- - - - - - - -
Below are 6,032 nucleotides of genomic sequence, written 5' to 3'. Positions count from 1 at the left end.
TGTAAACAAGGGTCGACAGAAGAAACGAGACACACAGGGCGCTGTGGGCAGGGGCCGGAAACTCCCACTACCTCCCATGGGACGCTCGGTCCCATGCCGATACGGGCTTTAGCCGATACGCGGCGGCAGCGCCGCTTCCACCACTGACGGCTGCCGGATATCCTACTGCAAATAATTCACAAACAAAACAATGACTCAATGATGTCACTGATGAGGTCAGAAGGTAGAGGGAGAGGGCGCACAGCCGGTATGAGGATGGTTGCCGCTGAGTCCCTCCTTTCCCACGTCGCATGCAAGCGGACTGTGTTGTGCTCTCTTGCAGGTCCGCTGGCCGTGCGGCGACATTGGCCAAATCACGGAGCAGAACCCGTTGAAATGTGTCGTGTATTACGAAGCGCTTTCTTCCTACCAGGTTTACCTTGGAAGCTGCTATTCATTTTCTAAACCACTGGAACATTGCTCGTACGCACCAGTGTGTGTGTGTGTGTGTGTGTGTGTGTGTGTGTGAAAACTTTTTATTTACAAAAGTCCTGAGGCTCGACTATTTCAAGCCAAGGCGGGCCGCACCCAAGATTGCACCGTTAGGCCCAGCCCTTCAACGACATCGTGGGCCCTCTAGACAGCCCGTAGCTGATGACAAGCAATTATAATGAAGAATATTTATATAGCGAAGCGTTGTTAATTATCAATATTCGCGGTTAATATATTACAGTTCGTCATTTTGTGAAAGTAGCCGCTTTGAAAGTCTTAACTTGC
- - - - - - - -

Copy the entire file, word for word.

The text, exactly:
Below are 6,032 nucleotides of genomic sequence, written 5' to 3'. Positions count from 1 at the left end.
TGTAAACAAGGGTCGACAGAAGAAACGAGACACACAGGGCGCTGTGGGCAGGGGCCGGAAACTCCCACTACCTCCCATGGGACGCTCGGTCCCATGCCGATACGGGCTTTAGCCGATACGCGGCGGCAGCGCCGCTTCCACCACTGACGGCTGCCGGATATCCTACTGCAAATAATTCACAAACAAAACAATGACTCAATGATGTCACTGATGAGGTCAGAAGGTAGAGGGAGAGGGCGCACAGCCGGTATGAGGATGGTTGCCGCTGAGTCCCTCCTTTCCCACGTCGCATGCAAGCGGACTGTGTTGTGCTCTCTTGCAGGTCCGCTGGCCGTGCGGCGACATTGGCCAAATCACGGAGCAGAACCCGTTGAAATGTGTCGTGTATTACGAAGCGCTTTCTTCCTACCAGGTTTACCTTGGAAGCTGCTATTCATTTTCTAAACCACTGGAACATTGCTCGTACGCACCAGTGTGTGTGTGTGTGTGTGTGTGTGTGTGTGTGTGAAAACTTTTTATTTACAAAAGTCCTGAGGCTCGACTATTTCAAGCCAAGGCGGGCCGCACCCAAGATTGCACCGTTAGGCCCAGCCCTTCAACGACATCGTGGGCCCTCTAGACAGCCCGTAGCTGATGACAAGCAATTATAATGAAGAATATTTATATAGCGAAGCGTTGTTAATTATCAATATTCGCGGTTAATATATTACAGTTCGTCATTTTGTGAAAGTAGCCGCTTTGAAAGTCTTAACTTGC